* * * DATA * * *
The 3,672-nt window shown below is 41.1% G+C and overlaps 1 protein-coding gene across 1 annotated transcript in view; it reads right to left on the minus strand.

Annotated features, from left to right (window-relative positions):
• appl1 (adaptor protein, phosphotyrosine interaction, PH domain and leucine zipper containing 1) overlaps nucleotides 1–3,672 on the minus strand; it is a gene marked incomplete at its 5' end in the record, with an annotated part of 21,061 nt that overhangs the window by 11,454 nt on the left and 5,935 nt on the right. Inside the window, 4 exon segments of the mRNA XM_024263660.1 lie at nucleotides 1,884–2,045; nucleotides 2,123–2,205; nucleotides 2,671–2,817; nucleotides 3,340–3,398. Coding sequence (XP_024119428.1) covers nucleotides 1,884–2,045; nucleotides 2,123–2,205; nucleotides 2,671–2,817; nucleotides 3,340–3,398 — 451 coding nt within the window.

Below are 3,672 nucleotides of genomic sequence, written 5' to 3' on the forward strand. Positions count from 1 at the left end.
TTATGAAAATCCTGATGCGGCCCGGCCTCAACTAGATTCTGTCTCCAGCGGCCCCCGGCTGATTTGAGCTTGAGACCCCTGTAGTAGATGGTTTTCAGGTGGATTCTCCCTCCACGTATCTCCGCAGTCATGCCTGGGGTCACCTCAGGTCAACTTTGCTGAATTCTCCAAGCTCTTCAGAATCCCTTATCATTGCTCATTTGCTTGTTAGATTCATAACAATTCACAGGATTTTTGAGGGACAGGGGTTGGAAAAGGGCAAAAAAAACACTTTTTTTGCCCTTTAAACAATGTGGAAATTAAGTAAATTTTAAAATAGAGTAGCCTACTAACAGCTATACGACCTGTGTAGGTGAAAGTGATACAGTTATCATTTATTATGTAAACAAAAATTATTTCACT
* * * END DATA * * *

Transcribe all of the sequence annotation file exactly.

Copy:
The 3,672-nt window shown below is 41.1% G+C and overlaps 1 protein-coding gene across 1 annotated transcript in view; it reads right to left on the minus strand.

Annotated features, from left to right (window-relative positions):
• appl1 (adaptor protein, phosphotyrosine interaction, PH domain and leucine zipper containing 1) overlaps nucleotides 1–3,672 on the minus strand; it is a gene marked incomplete at its 5' end in the record, with an annotated part of 21,061 nt that overhangs the window by 11,454 nt on the left and 5,935 nt on the right. Inside the window, 4 exon segments of the mRNA XM_024263660.1 lie at nucleotides 1,884–2,045; nucleotides 2,123–2,205; nucleotides 2,671–2,817; nucleotides 3,340–3,398. Coding sequence (XP_024119428.1) covers nucleotides 1,884–2,045; nucleotides 2,123–2,205; nucleotides 2,671–2,817; nucleotides 3,340–3,398 — 451 coding nt within the window.

Below are 3,672 nucleotides of genomic sequence, written 5' to 3' on the forward strand. Positions count from 1 at the left end.
TTATGAAAATCCTGATGCGGCCCGGCCTCAACTAGATTCTGTCTCCAGCGGCCCCCGGCTGATTTGAGCTTGAGACCCCTGTAGTAGATGGTTTTCAGGTGGATTCTCCCTCCACGTATCTCCGCAGTCATGCCTGGGGTCACCTCAGGTCAACTTTGCTGAATTCTCCAAGCTCTTCAGAATCCCTTATCATTGCTCATTTGCTTGTTAGATTCATAACAATTCACAGGATTTTTGAGGGACAGGGGTTGGAAAAGGGCAAAAAAAACACTTTTTTTGCCCTTTAAACAATGTGGAAATTAAGTAAATTTTAAAATAGAGTAGCCTACTAACAGCTATACGACCTGTGTAGGTGAAAGTGATACAGTTATCATTTATTATGTAAACAAAAATTATTTCACT